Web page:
When a number of dot locations for the burst recently detected are accepted, they are averaged into a single dot position by accumulating the positions of these points in a 3-byte variable called SUM, and keeping a count of the number of dot locations within the burst in the variable HITCNT.
Lines 267, 271, 304, 311, 337, 344, 376, and 383 perform this operation.
Line 409; the value in SUM is divided by the value in HITCNT by calling the subroutine DIV24 (24 bits divide); the resultant value is the average value and is found in registers B and C.
BLOCK 88, FIG. 6--Compress average data.
Line 416--Call to DRAW subroutine.
This procedure is implemented in the subroutine DRAW (lines 445 to 661). Specifically lines 555 to 597 compute the octant and increment vector value. These values are not saved; they are used to draw the signature on the screen.
BLOCK 90, FIG. 6--Display vector on screen.
Lines 411 to 416
This operation is performed in lines 411 to 416, where the average value obtained from block 86, FIG. 6, is added to the offset values ROWOFF AND PIXOFF, and the DRAW subroutine (lines 445 to 661) is called. This subroutine draws a vector from the previous average position to the present average position. The drawing is done by clearing the pixels on the screen between this two points.
BLOCK 94, FIG. 6--End of signature?
Lines 425 to 431
Once the signature is completed the operation stays in a loop back to block 54, FIG. 6, until a Reset signal is obtained. Then the operation starts again.
BLOCK 96, FIG. 6--Transmit to terminal controller
Not implemented in listing.
LINES 432 TO 667
DRAW: Draw vector in the screen from a previous screen position to a present point position and it is called from main program line 416.
LINES 668 TO 713
Not used for operation
LINES 714 TO 734
RST65: Service manually generated interrupts to reinitialize the screen after a signature is completed.
LINES 735 TO 776
INICRT: Initialize CRT controller.
LINES 777 TO 796
DISPLY: Display on screen position given by HL register the character given in the accumulator.
LINES 797 TO 820
BLOCK: Display a block of characters
Repeat the character given in the accumulator from starting location given by H and L registers to the end location given by D and E registers.
LINES 821 TO 831
READY: Test the Status Register of the SCN2672 for ready condition.
LINES 823 TO 914
GETDAT: Get position data of the memory stack into registers H and L.
LINES 916 TO 982
CLRPIX: Clear a pixel on screen at location given by registers H and L.
LINES 983 TO 1012
GETRC: compute row and column values from the position contained in registers H and L.
LINES 1013 TO 1031
GETHIT: compute pen position from extended row and column given in memory locations ROW0 and BCOLS respectively.
Position is returned in registers H and L.
LINES 1032 and 1059
RLHL: Rotate the value of registers H and L by four bits to the left.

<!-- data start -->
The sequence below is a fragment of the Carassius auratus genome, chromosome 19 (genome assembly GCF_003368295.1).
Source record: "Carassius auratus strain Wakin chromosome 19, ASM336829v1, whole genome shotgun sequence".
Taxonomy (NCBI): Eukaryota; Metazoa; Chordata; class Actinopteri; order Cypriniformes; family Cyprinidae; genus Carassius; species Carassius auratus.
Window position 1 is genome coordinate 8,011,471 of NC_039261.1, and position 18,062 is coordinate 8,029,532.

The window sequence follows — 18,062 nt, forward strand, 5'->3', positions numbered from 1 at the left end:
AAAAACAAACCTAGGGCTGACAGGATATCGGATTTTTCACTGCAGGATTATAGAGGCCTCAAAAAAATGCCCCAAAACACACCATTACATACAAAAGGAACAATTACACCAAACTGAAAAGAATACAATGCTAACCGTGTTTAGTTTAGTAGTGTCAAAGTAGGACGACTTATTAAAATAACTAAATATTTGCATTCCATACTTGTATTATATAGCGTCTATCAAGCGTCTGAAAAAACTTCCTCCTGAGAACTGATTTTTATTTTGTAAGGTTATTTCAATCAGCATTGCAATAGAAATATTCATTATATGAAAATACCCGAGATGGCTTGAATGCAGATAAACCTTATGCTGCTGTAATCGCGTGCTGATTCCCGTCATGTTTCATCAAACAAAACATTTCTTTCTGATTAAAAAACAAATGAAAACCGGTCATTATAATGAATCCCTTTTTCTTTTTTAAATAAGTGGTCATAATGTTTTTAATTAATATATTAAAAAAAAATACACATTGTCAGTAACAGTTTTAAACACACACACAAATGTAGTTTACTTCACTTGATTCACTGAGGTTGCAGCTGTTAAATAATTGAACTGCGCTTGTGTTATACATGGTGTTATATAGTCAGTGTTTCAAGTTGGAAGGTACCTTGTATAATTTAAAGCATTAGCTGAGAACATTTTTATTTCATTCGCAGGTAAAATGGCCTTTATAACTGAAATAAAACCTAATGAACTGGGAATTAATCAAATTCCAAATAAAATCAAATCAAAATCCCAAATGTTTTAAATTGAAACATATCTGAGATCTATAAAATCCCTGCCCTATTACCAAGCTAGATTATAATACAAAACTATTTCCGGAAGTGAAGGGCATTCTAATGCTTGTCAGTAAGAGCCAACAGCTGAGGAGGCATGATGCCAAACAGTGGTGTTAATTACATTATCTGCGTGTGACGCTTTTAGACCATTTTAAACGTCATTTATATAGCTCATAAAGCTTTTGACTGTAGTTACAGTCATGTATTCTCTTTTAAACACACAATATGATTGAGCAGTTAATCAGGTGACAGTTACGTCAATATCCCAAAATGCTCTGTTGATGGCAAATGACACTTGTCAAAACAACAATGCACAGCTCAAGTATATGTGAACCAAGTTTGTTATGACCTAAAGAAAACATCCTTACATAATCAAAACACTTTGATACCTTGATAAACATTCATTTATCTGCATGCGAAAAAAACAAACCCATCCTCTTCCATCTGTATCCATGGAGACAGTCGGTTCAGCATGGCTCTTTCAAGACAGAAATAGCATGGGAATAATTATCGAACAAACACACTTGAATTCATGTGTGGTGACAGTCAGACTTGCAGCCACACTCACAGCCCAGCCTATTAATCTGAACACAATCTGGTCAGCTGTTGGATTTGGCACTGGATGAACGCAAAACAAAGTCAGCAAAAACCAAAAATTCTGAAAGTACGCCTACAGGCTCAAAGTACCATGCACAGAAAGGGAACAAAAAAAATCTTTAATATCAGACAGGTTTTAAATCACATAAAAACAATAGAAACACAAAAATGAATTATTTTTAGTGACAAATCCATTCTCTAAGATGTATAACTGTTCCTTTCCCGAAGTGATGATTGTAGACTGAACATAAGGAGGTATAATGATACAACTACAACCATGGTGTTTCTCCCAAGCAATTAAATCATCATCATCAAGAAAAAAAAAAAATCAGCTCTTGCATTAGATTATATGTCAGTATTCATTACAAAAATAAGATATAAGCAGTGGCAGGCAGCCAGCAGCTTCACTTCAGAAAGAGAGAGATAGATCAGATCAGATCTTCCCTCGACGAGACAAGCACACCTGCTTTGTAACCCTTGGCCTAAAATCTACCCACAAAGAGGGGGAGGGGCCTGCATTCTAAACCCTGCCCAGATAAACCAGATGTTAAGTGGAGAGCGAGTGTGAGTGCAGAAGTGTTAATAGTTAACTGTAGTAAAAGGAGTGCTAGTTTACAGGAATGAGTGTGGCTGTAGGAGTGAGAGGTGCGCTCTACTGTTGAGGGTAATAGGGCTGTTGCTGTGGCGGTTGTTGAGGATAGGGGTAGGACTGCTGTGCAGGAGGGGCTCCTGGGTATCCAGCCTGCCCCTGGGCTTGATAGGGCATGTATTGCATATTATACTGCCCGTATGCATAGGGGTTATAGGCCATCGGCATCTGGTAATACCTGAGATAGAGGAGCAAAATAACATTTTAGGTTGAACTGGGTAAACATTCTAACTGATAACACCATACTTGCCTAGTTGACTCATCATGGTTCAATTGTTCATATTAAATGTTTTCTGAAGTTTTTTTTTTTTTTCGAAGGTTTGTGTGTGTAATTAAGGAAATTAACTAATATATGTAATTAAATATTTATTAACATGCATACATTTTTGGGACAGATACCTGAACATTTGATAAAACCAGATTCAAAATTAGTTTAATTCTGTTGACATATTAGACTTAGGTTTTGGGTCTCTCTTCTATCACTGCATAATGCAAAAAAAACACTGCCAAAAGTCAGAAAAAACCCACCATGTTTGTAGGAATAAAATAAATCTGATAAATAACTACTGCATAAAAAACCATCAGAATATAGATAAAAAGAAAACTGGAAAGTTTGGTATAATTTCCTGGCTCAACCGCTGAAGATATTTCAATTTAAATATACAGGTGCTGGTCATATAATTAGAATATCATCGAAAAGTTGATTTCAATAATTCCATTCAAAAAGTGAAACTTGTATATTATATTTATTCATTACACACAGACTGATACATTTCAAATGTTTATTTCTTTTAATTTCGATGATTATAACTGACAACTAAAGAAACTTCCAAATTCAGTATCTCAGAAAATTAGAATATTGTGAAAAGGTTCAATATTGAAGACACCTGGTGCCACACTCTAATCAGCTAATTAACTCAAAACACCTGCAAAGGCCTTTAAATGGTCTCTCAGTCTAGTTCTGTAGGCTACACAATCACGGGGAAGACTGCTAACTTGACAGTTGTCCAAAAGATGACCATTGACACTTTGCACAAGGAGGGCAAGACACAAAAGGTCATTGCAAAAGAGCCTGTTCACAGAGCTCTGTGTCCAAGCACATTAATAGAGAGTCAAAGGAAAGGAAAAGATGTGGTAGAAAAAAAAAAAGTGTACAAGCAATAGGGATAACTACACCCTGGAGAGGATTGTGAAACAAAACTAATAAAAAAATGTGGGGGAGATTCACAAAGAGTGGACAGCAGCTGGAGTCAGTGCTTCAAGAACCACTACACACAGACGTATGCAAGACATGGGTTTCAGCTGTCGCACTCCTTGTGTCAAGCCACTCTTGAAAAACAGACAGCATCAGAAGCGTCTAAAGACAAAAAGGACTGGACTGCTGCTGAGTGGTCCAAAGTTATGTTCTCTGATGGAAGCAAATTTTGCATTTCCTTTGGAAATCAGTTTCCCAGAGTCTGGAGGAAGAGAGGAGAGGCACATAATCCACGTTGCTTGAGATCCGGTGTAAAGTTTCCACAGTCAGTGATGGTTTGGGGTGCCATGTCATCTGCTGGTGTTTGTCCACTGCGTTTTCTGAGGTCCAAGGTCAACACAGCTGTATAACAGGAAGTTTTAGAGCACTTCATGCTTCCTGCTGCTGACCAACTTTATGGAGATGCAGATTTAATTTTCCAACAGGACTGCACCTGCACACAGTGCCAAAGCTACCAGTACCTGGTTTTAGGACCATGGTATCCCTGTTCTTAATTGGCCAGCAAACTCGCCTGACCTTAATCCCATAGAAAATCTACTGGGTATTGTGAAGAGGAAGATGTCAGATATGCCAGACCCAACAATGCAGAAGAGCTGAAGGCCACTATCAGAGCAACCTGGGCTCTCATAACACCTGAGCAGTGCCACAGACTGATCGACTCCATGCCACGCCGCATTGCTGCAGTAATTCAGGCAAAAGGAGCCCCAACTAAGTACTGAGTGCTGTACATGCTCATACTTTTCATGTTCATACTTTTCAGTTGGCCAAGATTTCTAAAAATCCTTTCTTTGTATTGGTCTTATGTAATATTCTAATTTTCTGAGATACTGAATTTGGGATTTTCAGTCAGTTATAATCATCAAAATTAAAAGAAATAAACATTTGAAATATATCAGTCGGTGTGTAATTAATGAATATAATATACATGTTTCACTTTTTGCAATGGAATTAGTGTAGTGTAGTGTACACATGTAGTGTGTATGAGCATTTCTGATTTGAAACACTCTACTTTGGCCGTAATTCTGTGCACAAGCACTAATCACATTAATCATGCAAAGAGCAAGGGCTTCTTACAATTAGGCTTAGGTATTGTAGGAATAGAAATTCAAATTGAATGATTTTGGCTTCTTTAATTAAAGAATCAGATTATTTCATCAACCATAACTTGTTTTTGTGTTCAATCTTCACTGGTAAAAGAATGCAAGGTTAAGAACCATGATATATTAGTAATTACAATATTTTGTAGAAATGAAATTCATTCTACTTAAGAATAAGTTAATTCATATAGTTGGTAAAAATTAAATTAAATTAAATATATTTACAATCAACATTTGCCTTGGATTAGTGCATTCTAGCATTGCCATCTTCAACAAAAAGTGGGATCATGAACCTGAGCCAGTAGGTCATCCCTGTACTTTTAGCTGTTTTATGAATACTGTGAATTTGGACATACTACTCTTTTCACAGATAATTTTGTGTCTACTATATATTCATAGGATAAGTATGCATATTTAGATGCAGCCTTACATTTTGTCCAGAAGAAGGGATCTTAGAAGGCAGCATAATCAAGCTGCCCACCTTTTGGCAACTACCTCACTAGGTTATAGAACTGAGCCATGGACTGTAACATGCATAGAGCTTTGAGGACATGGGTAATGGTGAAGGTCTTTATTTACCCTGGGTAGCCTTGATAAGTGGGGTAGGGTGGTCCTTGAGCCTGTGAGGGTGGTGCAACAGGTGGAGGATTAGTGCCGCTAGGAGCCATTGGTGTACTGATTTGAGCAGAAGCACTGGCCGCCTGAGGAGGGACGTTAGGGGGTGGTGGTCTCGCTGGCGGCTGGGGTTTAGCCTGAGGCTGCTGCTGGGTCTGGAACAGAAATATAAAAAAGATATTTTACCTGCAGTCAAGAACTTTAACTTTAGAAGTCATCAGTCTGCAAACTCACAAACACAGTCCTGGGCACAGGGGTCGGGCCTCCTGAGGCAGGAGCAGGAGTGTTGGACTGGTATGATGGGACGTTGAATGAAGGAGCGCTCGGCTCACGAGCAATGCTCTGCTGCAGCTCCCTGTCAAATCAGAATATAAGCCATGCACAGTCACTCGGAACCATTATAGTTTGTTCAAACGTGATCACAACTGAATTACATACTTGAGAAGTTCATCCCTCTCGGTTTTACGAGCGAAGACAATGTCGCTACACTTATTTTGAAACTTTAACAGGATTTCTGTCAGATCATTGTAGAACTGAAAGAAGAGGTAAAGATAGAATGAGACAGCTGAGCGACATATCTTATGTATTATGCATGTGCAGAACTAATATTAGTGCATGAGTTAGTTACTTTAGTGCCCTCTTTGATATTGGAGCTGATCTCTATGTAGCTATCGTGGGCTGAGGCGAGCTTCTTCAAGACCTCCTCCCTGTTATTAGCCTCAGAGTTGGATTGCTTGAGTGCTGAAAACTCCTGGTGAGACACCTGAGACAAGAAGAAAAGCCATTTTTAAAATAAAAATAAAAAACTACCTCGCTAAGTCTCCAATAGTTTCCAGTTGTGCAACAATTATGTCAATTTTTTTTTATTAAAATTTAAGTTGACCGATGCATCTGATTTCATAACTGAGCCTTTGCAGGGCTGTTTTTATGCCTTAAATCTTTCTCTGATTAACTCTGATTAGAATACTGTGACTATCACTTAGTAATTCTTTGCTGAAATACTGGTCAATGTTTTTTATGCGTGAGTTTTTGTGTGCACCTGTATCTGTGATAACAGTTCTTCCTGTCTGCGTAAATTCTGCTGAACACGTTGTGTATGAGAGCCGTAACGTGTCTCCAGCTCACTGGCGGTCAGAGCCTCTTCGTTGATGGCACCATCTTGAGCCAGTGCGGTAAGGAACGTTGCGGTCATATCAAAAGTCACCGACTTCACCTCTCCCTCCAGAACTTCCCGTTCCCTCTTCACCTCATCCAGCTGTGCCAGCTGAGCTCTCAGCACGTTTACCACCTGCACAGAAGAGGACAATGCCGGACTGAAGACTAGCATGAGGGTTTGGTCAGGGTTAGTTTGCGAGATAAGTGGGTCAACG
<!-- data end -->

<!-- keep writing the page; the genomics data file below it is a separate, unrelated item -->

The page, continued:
LINES 1089 TO 1121
RRHL: Rotate the value of registers H and L by four bits to the right.
LINES 1089 to 1121
LINES 1122 TO 1192
INITB0, INITB1 AND INITB2 TABLES: used to initialize parameters of CRT controller.
LINES 1193 TO 1244
INCXTB, INCYTB, AND RATTBL: tables used to compute position vectors and angles.
LINES 1245 TO 1452
UTILITY SUBROUTINES: This area contains all the divide and multiply subroutines used in the different computations throughout the program.
While the form of the invention illustrated and described herein is particularly adapted to fulfill the objects aforesaid, it is to be understood that other and further modifications within the scope of the following claims may be made without departing from the spirit of the invention. ##SPC1##
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|Citing Patent||Filing date||Publication date||Applicant||Title|
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|US5077421 *||Dec 19, 1990||Dec 31, 1991||Ppg Industries, Inc.||Process for preparing aminofunctional silicone acid|
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|US5796406 *||Jun 1, 1995||Aug 18, 1998||Sharp Kabushiki Kaisha||Gesture-based input information processing apparatus|
|US6367015 *||May 26, 1998||Apr 2, 2002||Fujitsu Limited||User authentication using member with either holes or projections|
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|US7007168 *||Apr 16, 2001||Feb 28, 2006||Takeshi Kubo||User authentication using member specifying discontinuous different coordinates|
|US7590858 *||Feb 24, 2006||Sep 15, 2009||Takeshi Kubo||Authentication apparatus, user authentication method, user authentication card and storage medium|
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|U.S. Classification||382/119, 345/180, 345/179|
|International Classification||G06F3/033, G06F3/038, G07C9/00, G06K9/62, G06T7/00, G06K9/24|
|Cooperative Classification||G06K9/24, G06F3/033, G06F3/0383, G07C9/0015|
|European Classification||G06F3/038E, G06K9/24, G06F3/033, G07C9/00C2C|
|Jul 18, 1983||AS||Assignment|
Owner name: NCR CORPORATION, A MD CORP.,OHIO
Free format text: ASSIGNMENT OF ASSIGNORS INTEREST;ASSIGNORS:FILLIMAN, MARK D.;GRANZOW, ROBERT H.;REEL/FRAME:004155/0844
Effective date: 19830713
|May 7, 1990||FPAY||Fee payment|
Year of fee payment: 4
|Aug 24, 1994||FPAY||Fee payment|
Year of fee payment: 8
|Oct 27, 1998||REMI||Maintenance fee reminder mailed|
|Apr 4, 1999||LAPS||Lapse for failure to pay maintenance fees|
|Jun 15, 1999||FP||Expired due to failure to pay maintenance fee|
Effective date: 19990407